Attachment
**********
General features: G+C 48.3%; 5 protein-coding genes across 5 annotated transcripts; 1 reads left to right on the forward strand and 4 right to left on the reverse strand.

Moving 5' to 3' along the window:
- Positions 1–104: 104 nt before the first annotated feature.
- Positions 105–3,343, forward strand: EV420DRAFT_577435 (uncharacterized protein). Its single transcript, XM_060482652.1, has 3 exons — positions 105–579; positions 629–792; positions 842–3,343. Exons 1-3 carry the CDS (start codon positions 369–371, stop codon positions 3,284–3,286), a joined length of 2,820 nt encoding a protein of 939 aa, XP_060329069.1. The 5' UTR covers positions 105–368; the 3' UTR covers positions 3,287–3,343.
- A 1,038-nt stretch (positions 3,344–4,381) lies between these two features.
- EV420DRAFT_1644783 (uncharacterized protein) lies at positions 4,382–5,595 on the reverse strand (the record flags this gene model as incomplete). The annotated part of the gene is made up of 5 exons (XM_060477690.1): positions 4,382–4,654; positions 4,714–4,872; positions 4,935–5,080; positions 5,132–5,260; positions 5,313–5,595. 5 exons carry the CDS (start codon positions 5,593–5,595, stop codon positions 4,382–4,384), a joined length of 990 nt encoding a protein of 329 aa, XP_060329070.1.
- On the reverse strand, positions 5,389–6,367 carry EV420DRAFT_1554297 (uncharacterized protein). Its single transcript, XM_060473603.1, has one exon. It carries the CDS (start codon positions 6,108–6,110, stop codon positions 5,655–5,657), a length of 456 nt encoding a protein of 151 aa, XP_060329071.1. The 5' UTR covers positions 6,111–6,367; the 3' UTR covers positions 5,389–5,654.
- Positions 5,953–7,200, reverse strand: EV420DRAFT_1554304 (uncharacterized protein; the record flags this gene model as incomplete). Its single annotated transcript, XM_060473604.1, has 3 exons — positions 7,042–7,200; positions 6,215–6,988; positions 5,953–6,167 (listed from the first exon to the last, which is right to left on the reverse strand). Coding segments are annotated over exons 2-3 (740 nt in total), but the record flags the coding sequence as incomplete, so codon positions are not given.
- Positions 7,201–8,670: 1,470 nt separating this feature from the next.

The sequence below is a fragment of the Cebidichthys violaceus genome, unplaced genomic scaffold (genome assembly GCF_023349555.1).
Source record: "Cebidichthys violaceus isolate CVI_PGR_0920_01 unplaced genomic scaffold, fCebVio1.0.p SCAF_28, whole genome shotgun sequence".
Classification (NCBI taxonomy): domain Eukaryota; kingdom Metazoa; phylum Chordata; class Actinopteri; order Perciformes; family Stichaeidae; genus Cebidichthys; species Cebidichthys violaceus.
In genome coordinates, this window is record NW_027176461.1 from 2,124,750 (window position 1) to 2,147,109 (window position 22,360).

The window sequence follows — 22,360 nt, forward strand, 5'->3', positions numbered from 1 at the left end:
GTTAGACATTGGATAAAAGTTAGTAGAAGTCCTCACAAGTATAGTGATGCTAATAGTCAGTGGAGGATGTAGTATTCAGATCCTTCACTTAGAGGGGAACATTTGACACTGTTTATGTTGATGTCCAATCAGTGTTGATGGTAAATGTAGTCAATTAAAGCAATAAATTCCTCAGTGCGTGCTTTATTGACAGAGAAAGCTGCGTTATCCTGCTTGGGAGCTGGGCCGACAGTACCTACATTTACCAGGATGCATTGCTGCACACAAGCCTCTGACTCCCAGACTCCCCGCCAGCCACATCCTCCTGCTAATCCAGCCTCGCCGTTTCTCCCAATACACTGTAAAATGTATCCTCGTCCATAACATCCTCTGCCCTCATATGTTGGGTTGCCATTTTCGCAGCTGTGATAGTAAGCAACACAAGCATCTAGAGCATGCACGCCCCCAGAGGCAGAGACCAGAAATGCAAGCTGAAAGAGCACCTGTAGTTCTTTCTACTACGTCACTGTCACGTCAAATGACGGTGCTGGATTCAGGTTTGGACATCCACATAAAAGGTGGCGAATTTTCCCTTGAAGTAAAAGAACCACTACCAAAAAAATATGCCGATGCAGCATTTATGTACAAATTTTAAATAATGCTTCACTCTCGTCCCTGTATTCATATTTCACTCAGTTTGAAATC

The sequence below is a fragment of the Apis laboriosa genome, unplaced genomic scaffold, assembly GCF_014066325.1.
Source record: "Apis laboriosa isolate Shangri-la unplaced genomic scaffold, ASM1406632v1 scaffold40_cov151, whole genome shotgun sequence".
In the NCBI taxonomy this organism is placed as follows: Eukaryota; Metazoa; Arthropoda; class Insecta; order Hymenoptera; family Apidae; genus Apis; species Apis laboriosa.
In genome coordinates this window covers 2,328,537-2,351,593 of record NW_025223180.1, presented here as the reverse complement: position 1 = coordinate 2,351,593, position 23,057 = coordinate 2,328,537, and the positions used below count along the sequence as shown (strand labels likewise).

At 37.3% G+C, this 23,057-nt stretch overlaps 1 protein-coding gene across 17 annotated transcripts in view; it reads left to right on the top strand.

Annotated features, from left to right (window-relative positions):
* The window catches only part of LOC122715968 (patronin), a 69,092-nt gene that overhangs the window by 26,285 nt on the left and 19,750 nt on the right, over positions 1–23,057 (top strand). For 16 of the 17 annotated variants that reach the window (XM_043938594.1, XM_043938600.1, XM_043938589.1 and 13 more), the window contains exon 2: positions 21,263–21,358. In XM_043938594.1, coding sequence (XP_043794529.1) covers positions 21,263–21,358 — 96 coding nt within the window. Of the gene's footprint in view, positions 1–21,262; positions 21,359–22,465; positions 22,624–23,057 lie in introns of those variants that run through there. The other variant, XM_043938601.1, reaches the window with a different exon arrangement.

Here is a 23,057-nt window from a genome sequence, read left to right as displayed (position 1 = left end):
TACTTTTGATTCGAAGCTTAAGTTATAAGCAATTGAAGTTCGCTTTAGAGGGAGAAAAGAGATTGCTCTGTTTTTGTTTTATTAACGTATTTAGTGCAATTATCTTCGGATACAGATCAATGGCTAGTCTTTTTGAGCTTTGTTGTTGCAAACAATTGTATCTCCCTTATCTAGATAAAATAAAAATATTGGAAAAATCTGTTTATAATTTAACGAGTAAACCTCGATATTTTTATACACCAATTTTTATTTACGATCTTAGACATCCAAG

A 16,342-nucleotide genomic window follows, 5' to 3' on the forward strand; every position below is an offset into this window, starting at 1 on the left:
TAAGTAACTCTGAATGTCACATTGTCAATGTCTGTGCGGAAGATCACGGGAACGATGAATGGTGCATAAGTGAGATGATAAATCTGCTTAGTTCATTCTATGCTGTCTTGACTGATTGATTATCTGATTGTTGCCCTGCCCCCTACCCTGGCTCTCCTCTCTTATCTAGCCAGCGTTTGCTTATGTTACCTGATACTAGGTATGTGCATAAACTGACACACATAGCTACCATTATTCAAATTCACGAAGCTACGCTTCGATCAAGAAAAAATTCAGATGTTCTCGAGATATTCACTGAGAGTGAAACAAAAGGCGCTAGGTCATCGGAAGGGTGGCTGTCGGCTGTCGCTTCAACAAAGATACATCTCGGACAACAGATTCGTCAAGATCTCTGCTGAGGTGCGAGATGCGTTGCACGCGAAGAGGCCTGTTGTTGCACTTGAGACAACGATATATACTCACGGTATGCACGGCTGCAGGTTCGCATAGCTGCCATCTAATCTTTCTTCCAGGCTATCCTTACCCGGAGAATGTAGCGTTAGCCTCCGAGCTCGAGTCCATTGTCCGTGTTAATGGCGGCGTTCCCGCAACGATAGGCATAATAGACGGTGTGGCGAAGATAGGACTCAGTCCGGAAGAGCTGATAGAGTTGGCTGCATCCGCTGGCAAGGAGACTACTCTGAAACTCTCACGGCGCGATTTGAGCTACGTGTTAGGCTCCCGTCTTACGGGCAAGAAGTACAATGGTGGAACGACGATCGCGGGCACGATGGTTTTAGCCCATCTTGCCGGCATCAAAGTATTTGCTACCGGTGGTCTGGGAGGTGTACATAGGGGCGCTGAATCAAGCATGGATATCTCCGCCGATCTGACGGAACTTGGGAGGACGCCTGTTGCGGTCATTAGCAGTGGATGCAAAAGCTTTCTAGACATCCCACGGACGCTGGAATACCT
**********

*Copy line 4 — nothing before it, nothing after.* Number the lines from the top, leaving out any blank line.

- Positions 105–3,343, forward strand: EV420DRAFT_577435 (uncharacterized protein). Its single transcript, XM_060482652.1, has 3 exons — positions 105–579; positions 629–792; positions 842–3,343. Exons 1-3 carry the CDS (start codon positions 369–371, stop codon positions 3,284–3,286), a joined length of 2,820 nt encoding a protein of 939 aa, XP_060329069.1. The 5' UTR covers positions 105–368; the 3' UTR covers positions 3,287–3,343.